Insomnia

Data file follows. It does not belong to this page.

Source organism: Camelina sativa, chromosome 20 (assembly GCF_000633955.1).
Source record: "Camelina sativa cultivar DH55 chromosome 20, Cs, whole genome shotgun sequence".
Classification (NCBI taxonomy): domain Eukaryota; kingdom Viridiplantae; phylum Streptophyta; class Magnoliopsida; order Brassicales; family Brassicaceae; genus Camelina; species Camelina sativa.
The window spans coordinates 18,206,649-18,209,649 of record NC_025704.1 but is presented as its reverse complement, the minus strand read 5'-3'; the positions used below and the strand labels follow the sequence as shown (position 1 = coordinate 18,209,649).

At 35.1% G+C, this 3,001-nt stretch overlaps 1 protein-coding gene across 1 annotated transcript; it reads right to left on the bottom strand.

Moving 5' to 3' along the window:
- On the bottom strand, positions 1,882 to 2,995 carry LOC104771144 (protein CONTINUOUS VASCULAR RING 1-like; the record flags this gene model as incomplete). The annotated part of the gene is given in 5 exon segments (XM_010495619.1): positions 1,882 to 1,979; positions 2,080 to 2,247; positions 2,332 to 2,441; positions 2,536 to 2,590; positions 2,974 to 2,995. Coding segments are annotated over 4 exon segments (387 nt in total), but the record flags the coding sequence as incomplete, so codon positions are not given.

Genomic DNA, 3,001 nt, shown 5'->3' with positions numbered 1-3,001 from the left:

Insomnia is the most common sleep complaint. It appears when you have trouble falling asleep or staying asleep even though you had time to get a full night of sleep. The causes, symptoms and severity of insomnia vary from person to person. Insomnia may include: difficulty falling asleep, difficulty staying asleep throughout the night, waking up too early in the morning. Insomnia is defined by the quality of your sleep and how you feel after sleeping—not the number of hours you sleep or how quickly you doze off. Over 10 percent adults suffer from chronic insomnia and between 15 and 35 percent of adults suffer from some level of short-term insomnia. If it takes 30 minutes or more to fall asleep, or if someone is awake for 30 minutes or more during the night at least three times a week, for a month or more, they're officially suffering from insomnia. Chronic insomnia involves difficulty sleeping three or more days per week over the course of three months. Individuals with chronic insomnia also note disruptions in their daytime functioning, including sleepiness, irritability, or anxiety, or difficulty paying attention, focusing on tasks, or remembering. Despite insomnia is the most common sleep complaint, it is not a single sleep disorder. It’s more correct to think of insomnia as a symptom of another problem. The problem causing the insomnia differs from person to person. It could be something as simple as drinking too much caffeine during the day or a more complex issue like an underlying medical condition or feeling overloaded with responsibilities

 

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